Redskins – For my local Redskins, their big decision revolves around Jason Campbell, and whether you draft a QB in the first round or go with an OL to protect Campbell and/or whichever QB you draft later on. The Skins are the team most likely to be impacted by the uncapped season, because it impacts whether Campbell becomes restricted or unrestricted next year. Not to mention, they’d likely be the biggest spenders AND would be able to cut Albert Haynesworth without taking a cap hit in an uncapped year. – Carl B., Virginia

NFC North

Bears – I’m a Bears fan and first thing is we gotta get rid of that overrated crybaby little girl named Jay Cutler and either draft Colt McCoy or Dan LeFevour or trade for Donovan McNabb. Then draft nothing but offense linemen and then sign Terrell Owens. – Alex V., South Carolina

NFC South

Falcons – The Dirty Birds from the ATL still have question marks all around the defense. Beginning at the LB position, Mike Peterson definitely brought leadership to a struggling defense by replacing “douche-bag” Keith Brooking. However, he was average at best only recording 1 sack for the season and a mediocre 82 tackles. We STILL don’t have a left CB and we need more depth in the D-line. Julius Peppers would be a wonderful acquisition for the defense. However, like Peterson (who’s 33 years old) Peppers doesn’t make us very youthful. You have to be optimistic going into 2010 with Matt Ryan coming back from a turf-toe injury, as well as “hopefully” having Michael Turner back at full strength. Not to mention, having Harry Douglas back at WR and on special teams gives us a very overloaded target base for Ryan to throw to. It’d be nice to add a little more depth on the OL. However, leave it to Thomas Dimitroff to pull a rabbit out of his hat in the coming months in the free agent market, along with having a stelar draft class to go along with it, too. – Chris O., Georgia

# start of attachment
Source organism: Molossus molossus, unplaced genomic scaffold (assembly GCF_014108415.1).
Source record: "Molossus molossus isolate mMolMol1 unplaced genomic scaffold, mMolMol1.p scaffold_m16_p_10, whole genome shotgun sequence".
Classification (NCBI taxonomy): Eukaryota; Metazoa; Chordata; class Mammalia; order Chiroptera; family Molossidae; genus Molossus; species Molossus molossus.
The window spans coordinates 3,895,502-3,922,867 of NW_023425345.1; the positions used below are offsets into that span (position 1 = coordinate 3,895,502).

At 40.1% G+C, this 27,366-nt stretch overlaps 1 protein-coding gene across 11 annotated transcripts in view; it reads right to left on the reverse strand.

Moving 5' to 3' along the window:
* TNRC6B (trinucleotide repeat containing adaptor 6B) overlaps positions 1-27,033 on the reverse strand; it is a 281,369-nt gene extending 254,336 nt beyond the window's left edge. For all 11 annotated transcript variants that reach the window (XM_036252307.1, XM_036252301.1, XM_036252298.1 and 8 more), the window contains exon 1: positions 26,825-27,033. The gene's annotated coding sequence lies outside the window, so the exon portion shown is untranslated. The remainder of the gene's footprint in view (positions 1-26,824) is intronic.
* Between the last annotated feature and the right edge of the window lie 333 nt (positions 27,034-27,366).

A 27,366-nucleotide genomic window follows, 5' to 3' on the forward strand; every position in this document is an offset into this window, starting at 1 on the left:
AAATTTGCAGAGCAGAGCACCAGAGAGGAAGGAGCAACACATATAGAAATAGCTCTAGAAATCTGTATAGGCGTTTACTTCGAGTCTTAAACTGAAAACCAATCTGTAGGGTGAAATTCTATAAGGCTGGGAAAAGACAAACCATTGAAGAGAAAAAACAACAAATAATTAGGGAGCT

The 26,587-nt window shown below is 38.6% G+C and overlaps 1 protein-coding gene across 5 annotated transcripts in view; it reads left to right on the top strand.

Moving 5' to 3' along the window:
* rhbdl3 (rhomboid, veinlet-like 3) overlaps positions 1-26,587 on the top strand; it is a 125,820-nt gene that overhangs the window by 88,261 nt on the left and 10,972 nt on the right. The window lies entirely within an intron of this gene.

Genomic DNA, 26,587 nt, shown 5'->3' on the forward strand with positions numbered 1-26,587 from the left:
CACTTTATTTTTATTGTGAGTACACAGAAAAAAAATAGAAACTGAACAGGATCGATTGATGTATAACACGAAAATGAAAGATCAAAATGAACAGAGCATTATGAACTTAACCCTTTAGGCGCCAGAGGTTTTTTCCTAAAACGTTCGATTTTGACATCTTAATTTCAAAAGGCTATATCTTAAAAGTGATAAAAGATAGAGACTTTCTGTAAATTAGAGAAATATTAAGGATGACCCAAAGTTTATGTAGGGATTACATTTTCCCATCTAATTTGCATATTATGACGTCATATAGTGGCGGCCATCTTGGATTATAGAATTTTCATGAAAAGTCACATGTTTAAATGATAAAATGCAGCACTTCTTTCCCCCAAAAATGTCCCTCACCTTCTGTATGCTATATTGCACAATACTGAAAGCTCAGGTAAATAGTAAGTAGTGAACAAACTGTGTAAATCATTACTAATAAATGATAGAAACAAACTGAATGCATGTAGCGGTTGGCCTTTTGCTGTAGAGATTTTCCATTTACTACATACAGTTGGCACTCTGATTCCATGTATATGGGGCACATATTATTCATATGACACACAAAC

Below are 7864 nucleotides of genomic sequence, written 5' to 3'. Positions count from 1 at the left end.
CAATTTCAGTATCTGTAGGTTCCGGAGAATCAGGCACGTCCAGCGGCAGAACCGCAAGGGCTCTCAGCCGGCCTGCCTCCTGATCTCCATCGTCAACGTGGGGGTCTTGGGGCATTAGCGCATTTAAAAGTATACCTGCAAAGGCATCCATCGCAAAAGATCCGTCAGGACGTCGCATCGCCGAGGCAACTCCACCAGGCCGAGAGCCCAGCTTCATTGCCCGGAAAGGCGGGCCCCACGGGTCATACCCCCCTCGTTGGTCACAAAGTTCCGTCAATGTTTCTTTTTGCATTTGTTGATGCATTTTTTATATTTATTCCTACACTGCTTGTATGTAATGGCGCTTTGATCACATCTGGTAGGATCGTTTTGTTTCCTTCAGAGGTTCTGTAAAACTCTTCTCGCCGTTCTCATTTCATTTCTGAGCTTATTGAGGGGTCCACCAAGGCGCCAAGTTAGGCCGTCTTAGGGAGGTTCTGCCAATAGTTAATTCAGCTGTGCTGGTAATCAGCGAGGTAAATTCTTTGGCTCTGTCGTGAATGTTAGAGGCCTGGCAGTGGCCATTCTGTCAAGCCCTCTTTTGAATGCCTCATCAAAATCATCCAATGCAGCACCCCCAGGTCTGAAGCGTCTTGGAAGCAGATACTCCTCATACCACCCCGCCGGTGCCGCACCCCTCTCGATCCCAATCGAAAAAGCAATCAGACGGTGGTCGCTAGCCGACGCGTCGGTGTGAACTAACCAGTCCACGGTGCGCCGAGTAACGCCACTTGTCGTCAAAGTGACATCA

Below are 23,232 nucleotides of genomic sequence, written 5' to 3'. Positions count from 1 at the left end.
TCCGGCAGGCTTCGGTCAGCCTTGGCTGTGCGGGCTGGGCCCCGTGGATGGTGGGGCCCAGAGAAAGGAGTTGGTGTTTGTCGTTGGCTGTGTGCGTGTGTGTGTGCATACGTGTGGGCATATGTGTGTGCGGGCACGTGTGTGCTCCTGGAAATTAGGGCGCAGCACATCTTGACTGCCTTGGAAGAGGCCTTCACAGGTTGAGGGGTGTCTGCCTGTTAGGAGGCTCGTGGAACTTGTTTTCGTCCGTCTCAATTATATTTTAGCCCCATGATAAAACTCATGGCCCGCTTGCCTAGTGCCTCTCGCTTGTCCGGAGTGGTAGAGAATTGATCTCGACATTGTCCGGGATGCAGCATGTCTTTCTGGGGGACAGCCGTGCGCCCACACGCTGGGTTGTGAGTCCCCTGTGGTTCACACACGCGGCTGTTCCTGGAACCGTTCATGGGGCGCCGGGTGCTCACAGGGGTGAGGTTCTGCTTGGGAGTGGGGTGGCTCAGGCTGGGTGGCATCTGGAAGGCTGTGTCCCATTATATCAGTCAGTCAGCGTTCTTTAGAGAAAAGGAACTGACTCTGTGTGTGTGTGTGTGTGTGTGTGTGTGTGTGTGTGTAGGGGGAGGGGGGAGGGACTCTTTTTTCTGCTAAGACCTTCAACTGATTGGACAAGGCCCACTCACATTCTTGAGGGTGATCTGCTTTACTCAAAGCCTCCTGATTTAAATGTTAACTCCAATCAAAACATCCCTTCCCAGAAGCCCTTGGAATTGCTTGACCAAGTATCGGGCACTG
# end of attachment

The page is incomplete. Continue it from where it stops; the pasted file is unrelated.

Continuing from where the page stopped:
Panthers – The Panthers need a clean bill of health from their front seven. On offense, they desperately need a second receiving threat to complement Steve Smith and some competition for Matt Moore in camp. They should probably resign Tyler Brayton, especially if they are going to let Julius Peppers walk. – Chase N., Texas

The Panthers need one thing and one thing only. A QB. The NFL is a quarterback league. We all know that. I don’t have the answer as to how to get one. I just know they need one. Let Peppers go. Too much drama. Go get a QB – Chad N., South Carolina

NFC West